Physicians treating patients at Central DuPage Hospital, west of Chicago, will be able to use an Internet-enabled personal digital assistant phone to access patient data either at home or within the hospital itself, thanks to a new wireless network upgrade and the use of a public cell phone data network.
In addition, patients can keep in contact with their physicians, family members and friends via the hospital's hybrid wireless Internet system.
Jim Thompson, M.D., medical director of informatics and an emergency room physician at the 361-licensed bed hospital, said Central DuPage might be a bit ahead of the curve. Only an estimated 10% of the 700 or so community physicians with privileges at the hospital pack PDAs, although maybe 30% of the 200 physicians who are most active at the hospital use PDAs.
"You might consider it an effort on our part to peg where the market was going to go," said Thompson. "We want to beat the curve. The next time they go out and choose a PDA or a PDA phone, they'll be able to get their data on it."
The new system debuted last week.
Central DuPage Hospital has had wireless communications within its walls since the early 1990s and a wireless fidelity, or Wi-Fi, network operating off the now-common 802.11b standard for more than three years, Thompson said.
That system allows for a host of wireless applications, including patient registration, nursing documentation and the retrieval of patient information through wireless-enabled computers placed within the hospital.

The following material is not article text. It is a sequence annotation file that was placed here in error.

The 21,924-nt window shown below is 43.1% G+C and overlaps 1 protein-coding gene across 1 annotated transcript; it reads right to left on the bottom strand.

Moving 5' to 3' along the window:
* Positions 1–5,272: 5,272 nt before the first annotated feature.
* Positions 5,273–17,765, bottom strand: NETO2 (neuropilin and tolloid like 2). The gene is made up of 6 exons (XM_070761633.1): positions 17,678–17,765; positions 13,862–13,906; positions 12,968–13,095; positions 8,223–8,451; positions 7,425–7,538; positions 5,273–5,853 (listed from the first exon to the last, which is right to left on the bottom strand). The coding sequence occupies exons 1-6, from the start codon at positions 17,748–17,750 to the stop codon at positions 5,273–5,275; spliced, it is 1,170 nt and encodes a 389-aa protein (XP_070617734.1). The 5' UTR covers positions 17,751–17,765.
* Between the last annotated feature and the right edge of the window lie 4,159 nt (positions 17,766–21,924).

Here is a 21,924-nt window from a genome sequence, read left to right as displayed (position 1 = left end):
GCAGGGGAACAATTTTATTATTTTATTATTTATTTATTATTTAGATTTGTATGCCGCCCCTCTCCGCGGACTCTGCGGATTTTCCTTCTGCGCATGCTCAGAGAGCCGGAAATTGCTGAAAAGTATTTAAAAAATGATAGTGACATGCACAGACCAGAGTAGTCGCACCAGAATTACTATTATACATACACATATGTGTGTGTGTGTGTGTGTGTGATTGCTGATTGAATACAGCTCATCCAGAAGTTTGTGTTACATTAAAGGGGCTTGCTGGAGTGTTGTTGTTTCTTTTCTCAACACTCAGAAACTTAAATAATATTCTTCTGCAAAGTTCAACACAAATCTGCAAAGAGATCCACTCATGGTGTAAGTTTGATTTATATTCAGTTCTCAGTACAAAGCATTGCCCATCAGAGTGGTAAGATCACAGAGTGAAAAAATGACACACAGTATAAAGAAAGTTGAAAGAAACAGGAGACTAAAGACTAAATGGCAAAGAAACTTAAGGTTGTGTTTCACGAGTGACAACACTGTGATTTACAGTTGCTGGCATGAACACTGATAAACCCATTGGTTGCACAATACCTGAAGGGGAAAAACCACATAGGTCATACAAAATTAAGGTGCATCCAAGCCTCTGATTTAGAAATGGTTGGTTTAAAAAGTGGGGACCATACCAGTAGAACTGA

But physicians wanting to use their own laptops and PDAs, so-called "untrusted devices," to access the data were locked out by the difficulty of finding and fitting them with the right Internet access cards, Thompson said.
Last fall, Thompson said he heard of an innovation by Cisco Systems, whose software runs the hospital's wireless network, that would allow the access points within the hospital to run multiple wireless channels -- called virtual local area networks, or VLANs -- instead of just one.
The hospital used the innovation to boost the number of its VLANs to three, Thompson said.
One network keeps running the hospital's traditional closed wireless communications system; another is used as a Wi-Fi connection system for physicians armed with their own portable devices (which are provided with encryption keys and passwords) to access hospital data. A third VLAN is for patient and visitor access to the Internet. For $6.95 a day, Sprint, a partner in the technology upgrade, will offer an introductory unlimited Wi-Fi Internet access.
Patient information, including lab results, demographics, patient histories and vitals, is displayed on a PDA using a McKesson Information Solutions software application called Horizon Mobile Care Rounding. Thompson said the system would work on a Wi-Fi-enabled laptop or a PDA with either a Palm or an iPAQ operating system.
In addition, physicians inside or outside the hospital could use portable devices like cell-phone-enabled PDAs to connect to hospital data anywhere within cell phone range.
Finally, Sprint added 160 signal-relay ports within the hospital to enable Sprint cell phones to work anywhere within the hospital's thick walls.
Thompson and two of his colleagues are doing the handholding while they roll out this latest improvement.
"The good thing is, this is an optional way to get information, it's not the only way," he said. "The support needs for that kind of system are not so large."
The handheld Wi-Fi applications can call up lab results within two or three seconds compared with using a Web-enabled cell phone in which the response time is about five seconds, Thompson said. Since the typical use is to check one information item at a time, "it's way faster than wandering over to a computer at the nursing station and logging on to pull up your data," Thompson said.